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Here Is My Comment


Recently, the International Law Association (ILA) requested comments on its paper which addresses the following “three fundamental questions: How did the fight against corruption progress in the last fifteen years; what are the chief barriers to fighting corruption today; and, how to overcome them and take the fight to the next level.”

Here is my comment.

Government – through law enforcement – can’t enforce its way out of the bribery problem. Rather, trade barriers and distortions are often the root causes of bribery and a reduction in bribery will not be achieved without a reduction in trade barriers and distortions.

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Issues To Consider From The ABB Enforcement Action


This recent post highlighted the net $147.5 million Foreign Corrupt Practices Act enforcement action against ABB concerning conduct in South Africa. In resolving the matter, ABB became the first company to resolve three separate FCPA enforcement actions. (See here).

This post highlights additional issues to consider from the enforcement action.


As highlighted in this prior post, in early 2017 it was reported that “ABB  said it was cooperating with anti-fraud authorities in the United States and Britain and had reported past dealings with Monaco-based engineering and construction group Unaoil, including alleged improper payments to third parties.” This probe was seemingly dropped in mid-2020 (see here).

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ABB Becomes The First Company To Resolve THREE FCPA Enforcement Actions


The first time ABB resolved a Foreign Corrupt Practices Act enforcement action was in 2004 concerning conduct in Nigeria, Angola and Kazakhstan.

The second time ABB resolved an FCPA enforcement action was in 2010 concerning conduct in Mexico as well as in connection with the Iraqi U.N. Oil for Food program.

Since 2017 (see here for the prior post), ABB has been under additional FCPA scrutiny and last Friday ABB became the first company to resolve an FCPA enforcement action for a third time. The latest enforcement action concerned conduct in South Africa and the net FCPA settlement amount was $147.5 million (a DOJ component of net $72.5 million and an SEC component of net $75 million).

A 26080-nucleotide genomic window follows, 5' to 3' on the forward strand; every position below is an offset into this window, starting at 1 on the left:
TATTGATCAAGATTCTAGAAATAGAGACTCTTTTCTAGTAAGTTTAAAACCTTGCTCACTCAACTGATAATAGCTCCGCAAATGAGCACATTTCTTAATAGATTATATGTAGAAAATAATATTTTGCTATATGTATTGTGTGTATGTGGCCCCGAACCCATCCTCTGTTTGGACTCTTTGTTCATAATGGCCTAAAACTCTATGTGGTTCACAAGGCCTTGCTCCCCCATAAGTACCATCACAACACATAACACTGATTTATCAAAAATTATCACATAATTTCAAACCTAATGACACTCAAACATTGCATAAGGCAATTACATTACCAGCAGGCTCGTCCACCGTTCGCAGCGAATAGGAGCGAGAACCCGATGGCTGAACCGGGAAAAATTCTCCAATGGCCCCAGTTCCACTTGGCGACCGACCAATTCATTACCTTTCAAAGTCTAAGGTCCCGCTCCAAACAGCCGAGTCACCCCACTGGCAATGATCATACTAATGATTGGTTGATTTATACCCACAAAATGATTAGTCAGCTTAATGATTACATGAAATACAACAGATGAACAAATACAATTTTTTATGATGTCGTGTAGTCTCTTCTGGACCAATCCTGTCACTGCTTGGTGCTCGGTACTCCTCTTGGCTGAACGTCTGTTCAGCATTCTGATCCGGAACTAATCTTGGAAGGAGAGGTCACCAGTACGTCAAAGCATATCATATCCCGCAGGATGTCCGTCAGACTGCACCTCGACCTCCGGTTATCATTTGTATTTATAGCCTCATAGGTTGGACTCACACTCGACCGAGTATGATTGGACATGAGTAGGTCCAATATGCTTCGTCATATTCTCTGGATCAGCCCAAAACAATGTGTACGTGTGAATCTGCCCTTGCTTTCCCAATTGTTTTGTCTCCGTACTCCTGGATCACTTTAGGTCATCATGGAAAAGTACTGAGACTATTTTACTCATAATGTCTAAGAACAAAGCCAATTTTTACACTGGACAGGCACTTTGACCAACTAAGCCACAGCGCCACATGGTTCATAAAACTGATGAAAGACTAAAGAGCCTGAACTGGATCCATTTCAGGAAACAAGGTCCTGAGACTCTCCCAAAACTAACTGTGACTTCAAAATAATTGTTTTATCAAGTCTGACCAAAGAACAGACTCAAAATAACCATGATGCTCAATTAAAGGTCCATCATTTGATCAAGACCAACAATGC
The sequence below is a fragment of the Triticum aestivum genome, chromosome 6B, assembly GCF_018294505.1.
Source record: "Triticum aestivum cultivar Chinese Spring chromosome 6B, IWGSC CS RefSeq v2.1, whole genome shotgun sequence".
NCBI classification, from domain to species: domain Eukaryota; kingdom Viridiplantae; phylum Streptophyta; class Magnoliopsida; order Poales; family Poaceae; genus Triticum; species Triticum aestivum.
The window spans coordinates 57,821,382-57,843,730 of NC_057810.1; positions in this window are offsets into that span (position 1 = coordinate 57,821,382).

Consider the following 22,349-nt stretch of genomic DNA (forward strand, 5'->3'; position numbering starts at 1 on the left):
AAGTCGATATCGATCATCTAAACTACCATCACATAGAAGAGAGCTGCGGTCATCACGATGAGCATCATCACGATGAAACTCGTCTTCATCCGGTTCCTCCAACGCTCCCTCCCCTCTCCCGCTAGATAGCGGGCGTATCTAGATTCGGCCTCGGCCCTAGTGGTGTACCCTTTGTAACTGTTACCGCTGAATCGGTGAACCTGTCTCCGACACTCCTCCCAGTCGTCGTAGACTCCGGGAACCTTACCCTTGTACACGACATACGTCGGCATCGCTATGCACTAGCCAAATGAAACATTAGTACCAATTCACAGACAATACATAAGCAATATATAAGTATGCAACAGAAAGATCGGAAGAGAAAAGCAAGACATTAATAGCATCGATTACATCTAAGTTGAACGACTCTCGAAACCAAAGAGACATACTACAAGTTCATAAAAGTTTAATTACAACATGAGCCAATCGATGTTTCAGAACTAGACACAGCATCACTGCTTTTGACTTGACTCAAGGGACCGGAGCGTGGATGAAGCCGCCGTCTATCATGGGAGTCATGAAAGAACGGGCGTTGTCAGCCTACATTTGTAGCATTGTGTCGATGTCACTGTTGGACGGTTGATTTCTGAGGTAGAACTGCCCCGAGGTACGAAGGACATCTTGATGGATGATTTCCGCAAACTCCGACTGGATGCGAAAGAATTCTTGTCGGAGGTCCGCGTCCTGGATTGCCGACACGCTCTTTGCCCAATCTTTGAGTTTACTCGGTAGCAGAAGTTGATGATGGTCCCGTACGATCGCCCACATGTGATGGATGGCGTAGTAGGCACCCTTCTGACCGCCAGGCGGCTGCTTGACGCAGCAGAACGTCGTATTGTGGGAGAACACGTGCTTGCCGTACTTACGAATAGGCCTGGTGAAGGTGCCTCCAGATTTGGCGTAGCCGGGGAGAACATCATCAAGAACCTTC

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Issues To Consider From The Herbalife Enforcement Action


This prior post went in-depth into the recent $123 million Foreign Corrupt Practices Act enforcement action against Herbalife and this post highlights additional issues to consider.


As highlighted in this post, Herbalife disclosed its FCPA scrutiny in early 2017.  Thus, from start to finish, its scrutiny lasted more than 3.5 years. I’ve said it many times, and will continue saying it until the cows come home, if the DOJ/SEC wants their FCPA enforcement programs to be viewed as credible and effective they must resolve instances of FCPA scrutiny much quicker.

This is particularly true in the Herbalife matter given that the conduct focused on a single country as well as the following language from the enforcement agencies.

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Further To The Government Bearing Some Responsibility


As highlighted in prior posts here and here, many Foreign Corrupt Practices Act enforcement actions do not occur in a vacuum. In certain instances, the road to FCPA violations is laid years, in some cases decades, earlier by government policy encouraging certain companies to do business in certain countries to accomplish certain political objectives. In such situations, it is worth pausing to consider whether the government bears some responsibility for certain FCPA violations.

I was reminded of this dynamic when reading this recent White House release announcing an Africa Strategy to “advance trade and commercial ties to increase prosperity in the United States and Africa.”

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